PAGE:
Is there such a thing as good motoring news? Perhaps not, but it may be with good reason as there's little to be learnt from upbeat stories and, as everybody knows, you never stop learning as a driver. So while this week's round-up might sound somewhat negative, it might have a positive effect on your sub-conscious the next time you get behind the wheel.
More drivers than not now own a sat nav, according to new data released this week, suggesting maps are fast becoming a thing of the past.
Some 52% of motorists questioned as part of the Department for Transport's National Travel Survey (NTS) said they now used the gadgets to help them get where they want to be - a rise of 20% since 2009.
However, the proliferation of sat navs is not necessarily good news, says road safety charity Brake, which is concerned motorists are becoming over reliant on the technology.
Gary Rae, Brake's campaigns manager, said: "The sat nav is there to help you keep focused on driving rather than worry about directions, but it's not there to make all the decisions for you.
"Driving is an unpredictable activity, so you still need to look at signs, particularly those warning of hazards or speed limits, and watch for people and unexpected problems."
With 7% of motorists stating in a Brake survey that they have had a near-miss because they were distracted by a sat nav, it appears there's a clear argument for having youngsters assessed in their use of a sat nav during lessons.
Whether or not they genuinely forget or conveniently forget; drivers are neglecting to carry out tyre checks despite the dangers associated with worn tyres being patently obvious.
Kwik Fit, whose latest findings suggest that as many as 3.6 million motorists put off buying new tyres until told to do so, says that many drivers are still not aware that the legal minimum tread depth is 1.6mm across three-quarters of the tyre's width.
Those drivers who assume that it's OK to wait until their car's MoT to change tyres could be in for a shock, says the tyre specialist. Illegal tyres carry a fine of up to £2,500, and motorists can expect three penalty points on their driving licence.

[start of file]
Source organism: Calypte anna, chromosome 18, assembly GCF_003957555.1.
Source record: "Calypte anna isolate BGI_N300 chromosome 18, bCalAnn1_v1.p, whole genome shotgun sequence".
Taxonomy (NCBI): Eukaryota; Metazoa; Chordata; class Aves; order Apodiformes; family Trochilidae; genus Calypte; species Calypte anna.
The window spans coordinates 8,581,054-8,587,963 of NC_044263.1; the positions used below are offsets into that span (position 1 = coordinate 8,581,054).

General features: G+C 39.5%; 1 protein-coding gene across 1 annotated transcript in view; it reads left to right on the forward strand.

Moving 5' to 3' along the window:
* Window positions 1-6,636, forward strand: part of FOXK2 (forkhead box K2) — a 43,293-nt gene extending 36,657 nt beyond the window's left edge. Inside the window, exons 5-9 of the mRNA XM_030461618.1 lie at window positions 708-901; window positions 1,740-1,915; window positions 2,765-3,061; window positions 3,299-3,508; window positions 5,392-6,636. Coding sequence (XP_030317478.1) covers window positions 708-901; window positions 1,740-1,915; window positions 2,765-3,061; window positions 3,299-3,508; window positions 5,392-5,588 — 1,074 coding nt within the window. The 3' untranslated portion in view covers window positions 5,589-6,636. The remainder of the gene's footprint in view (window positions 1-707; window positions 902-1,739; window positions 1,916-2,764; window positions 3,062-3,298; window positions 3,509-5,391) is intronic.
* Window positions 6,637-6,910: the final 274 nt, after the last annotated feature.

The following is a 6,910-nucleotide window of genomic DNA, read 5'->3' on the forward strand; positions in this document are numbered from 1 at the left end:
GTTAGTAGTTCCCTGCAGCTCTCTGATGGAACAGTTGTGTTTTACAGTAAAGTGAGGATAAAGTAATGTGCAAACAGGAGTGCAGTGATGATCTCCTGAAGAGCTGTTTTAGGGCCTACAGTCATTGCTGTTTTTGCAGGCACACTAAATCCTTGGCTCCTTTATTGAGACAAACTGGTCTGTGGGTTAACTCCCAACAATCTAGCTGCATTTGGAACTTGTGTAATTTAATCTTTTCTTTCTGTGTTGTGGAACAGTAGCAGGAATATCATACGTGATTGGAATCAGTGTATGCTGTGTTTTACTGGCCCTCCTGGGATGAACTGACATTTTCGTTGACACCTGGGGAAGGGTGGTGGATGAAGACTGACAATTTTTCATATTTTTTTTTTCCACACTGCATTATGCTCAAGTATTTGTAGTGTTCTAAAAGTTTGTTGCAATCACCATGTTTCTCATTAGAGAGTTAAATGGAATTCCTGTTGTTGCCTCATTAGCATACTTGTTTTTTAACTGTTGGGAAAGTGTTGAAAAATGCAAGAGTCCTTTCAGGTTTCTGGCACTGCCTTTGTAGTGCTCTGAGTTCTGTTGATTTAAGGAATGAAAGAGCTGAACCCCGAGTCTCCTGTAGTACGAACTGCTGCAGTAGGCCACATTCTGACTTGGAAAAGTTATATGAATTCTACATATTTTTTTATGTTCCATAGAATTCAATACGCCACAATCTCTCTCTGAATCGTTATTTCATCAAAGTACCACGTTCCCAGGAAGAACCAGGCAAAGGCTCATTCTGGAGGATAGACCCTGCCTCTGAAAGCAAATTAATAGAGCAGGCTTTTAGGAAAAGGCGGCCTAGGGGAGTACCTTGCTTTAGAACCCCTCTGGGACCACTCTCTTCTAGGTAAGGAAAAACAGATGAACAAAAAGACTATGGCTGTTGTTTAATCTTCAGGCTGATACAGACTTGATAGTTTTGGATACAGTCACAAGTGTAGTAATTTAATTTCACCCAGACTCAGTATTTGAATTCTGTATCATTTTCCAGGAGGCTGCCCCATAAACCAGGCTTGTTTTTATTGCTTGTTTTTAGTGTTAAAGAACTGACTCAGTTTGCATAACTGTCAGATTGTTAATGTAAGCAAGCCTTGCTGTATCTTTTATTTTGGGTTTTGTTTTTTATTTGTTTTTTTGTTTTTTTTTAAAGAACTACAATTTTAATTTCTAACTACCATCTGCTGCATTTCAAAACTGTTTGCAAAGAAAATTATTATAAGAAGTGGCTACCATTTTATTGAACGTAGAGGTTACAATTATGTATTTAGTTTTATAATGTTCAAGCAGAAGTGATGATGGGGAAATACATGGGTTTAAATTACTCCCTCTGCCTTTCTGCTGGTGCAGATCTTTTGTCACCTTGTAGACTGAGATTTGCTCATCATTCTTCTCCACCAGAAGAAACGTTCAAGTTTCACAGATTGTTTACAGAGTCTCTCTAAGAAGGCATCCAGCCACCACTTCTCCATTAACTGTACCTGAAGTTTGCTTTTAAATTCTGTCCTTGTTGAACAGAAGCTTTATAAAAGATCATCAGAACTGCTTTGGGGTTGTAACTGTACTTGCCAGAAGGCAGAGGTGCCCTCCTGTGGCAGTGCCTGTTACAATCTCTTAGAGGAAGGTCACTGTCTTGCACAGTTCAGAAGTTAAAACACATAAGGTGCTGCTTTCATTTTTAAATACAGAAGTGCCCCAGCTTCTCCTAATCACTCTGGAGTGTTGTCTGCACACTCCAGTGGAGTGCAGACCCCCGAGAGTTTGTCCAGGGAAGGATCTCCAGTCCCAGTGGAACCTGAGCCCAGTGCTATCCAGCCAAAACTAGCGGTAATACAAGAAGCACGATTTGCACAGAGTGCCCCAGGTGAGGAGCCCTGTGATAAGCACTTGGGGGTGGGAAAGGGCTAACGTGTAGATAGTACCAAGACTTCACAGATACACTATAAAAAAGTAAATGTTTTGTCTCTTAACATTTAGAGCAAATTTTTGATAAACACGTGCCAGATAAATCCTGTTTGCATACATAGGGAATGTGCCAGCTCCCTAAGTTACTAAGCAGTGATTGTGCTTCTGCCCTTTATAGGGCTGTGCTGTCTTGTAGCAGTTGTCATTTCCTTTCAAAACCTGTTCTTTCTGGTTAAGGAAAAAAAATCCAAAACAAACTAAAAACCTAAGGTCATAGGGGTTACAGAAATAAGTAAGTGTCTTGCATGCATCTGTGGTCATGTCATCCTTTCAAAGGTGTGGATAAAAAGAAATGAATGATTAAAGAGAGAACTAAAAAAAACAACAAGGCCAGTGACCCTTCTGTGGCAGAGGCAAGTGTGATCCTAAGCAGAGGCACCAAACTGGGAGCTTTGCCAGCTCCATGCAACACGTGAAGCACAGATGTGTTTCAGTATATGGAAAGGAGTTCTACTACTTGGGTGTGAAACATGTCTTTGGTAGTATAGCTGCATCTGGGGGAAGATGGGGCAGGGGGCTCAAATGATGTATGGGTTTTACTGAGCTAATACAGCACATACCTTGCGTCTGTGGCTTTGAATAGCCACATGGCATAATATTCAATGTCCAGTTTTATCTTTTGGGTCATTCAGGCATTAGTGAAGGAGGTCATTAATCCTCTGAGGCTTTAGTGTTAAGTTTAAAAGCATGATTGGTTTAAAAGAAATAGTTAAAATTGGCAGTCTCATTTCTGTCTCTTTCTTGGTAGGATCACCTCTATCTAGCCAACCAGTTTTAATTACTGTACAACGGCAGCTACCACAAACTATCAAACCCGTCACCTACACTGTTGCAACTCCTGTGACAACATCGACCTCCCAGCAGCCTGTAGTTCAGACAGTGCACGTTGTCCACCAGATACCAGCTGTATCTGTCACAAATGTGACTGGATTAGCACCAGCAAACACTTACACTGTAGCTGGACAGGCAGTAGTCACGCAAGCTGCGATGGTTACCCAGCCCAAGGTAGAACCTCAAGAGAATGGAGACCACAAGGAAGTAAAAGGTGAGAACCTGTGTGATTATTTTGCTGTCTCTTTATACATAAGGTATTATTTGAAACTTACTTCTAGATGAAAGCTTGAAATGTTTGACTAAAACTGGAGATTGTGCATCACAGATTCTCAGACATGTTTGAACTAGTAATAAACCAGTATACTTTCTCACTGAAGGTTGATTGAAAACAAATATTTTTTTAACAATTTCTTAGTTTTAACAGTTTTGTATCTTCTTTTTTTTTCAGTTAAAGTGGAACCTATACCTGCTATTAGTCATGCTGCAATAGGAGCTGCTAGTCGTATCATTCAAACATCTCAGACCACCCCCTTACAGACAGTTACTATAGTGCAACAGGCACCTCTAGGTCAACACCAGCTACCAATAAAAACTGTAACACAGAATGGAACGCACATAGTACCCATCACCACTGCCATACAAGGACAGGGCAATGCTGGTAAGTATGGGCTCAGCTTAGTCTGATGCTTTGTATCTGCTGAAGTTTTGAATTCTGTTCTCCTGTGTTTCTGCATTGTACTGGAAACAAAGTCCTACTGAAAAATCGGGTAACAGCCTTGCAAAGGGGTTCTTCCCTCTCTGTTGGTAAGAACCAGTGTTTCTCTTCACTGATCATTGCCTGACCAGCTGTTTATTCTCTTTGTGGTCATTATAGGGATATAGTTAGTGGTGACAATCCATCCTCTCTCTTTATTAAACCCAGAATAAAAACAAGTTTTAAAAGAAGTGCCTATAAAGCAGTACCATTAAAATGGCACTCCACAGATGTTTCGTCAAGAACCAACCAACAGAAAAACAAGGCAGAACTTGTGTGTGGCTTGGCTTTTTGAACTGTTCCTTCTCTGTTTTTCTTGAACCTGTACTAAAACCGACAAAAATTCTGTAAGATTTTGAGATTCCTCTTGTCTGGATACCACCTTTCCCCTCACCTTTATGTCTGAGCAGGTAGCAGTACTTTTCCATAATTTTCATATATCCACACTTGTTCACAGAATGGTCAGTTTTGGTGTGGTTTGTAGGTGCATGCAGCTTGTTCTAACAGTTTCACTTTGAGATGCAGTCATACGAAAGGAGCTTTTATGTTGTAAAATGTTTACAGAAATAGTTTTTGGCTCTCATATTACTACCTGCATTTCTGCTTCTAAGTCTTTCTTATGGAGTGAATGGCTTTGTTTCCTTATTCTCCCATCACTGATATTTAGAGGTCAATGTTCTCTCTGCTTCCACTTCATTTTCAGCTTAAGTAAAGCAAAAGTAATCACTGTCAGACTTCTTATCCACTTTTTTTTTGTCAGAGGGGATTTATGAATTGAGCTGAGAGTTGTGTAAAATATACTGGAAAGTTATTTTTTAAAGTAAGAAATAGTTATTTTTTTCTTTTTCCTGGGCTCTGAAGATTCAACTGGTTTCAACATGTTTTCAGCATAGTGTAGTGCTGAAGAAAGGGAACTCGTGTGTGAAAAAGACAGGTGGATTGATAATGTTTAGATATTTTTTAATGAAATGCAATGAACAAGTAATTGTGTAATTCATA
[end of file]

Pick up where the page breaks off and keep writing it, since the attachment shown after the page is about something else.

It's the safety aspect that really concerns Roger Griggs, communications director at Kwik Fit, however: "Tyres should be the number one priority for drivers — after all, they are the only part of a car which keeps it on the road. Even though at 1.6 millimetres of tread a tyre is legal, it will not have much grip on the road and travelling in adverse weather conditions can be treacherous."
Here at Hastings Direct, we're all too aware of what damage a pothole can do to a car. It comes as no surprise, then, that the condition of the UK's local roads is the primary concern for drivers going into pothole season.
One in ten motorists quizzed as part of the RAC's 2015 Report on Motoring said that improving local roads should be the government's main priority as far as road infrastructure is concerned, while a further 20% listed it as one of their four main issues.
Half of the 1,500 respondents claimed to have witnessed a worsening in the quality of roads in their area in the past 12 months, with only 10% noting an improvement.
However, any hope of significant improvement appears to have been dashed, with the Local Government Association recently commenting that current funding levels leave councils with little money to carry out long-term improvements on roads.
The Department for Transport was quick to assert, however, that it is "providing nearly £6 billion to councils in England to maintain local roads over the next six years".
We end this week on a slightly less serious note, with a team of psychologists believing they have identified the seven types of driver.
After researchers at LSE sat down with drivers to determine how they respond to other motorists' uncertain behaviour and how this makes them feel, they were able to come up with seven common personality types.
Ranging from 'The Teacher' to 'The Escapee', the psychologists believe that motorists adopt one of the seven personality types for all or most of the time they are behind the wheel.
Dr. Chris Tennant, from LSE's Department of Social Psychology, who is leading the joint project between LSE and Goodyear, touched on how drivers might adopt multiple personalities.
He said: "From a psychological point of view, these different types of personalities represent different outlets that drivers use to deal with their frustrations and strong feelings. We are not always entirely one or the other. Depending on the situation and the interaction with others, most of us will find several of these profiles emerge."
© M2 Bespoke 2015